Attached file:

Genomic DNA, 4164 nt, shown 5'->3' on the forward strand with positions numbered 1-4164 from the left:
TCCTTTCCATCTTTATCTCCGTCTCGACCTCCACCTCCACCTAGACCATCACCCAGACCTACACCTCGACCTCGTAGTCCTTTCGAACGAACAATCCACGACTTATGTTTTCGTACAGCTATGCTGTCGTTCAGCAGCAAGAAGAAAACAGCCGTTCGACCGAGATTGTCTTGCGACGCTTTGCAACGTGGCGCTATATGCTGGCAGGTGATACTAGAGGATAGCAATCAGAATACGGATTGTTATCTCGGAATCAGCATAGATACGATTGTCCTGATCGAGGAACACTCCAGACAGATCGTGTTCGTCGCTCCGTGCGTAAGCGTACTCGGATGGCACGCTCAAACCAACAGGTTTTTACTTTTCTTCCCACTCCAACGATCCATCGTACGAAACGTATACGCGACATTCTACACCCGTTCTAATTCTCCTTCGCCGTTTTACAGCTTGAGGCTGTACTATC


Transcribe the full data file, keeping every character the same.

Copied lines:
Genomic DNA, 4164 nt, shown 5'->3' on the forward strand with positions numbered 1-4164 from the left:
TCCTTTCCATCTTTATCTCCGTCTCGACCTCCACCTCCACCTAGACCATCACCCAGACCTACACCTCGACCTCGTAGTCCTTTCGAACGAACAATCCACGACTTATGTTTTCGTACAGCTATGCTGTCGTTCAGCAGCAAGAAGAAAACAGCCGTTCGACCGAGATTGTCTTGCGACGCTTTGCAACGTGGCGCTATATGCTGGCAGGTGATACTAGAGGATAGCAATCAGAATACGGATTGTTATCTCGGAATCAGCATAGATACGATTGTCCTGATCGAGGAACACTCCAGACAGATCGTGTTCGTCGCTCCGTGCGTAAGCGTACTCGGATGGCACGCTCAAACCAACAGGTTTTTACTTTTCTTCCCACTCCAACGATCCATCGTACGAAACGTATACGCGACATTCTACACCCGTTCTAATTCTCCTTCGCCGTTTTACAGCTTGAGGCTGTACTATC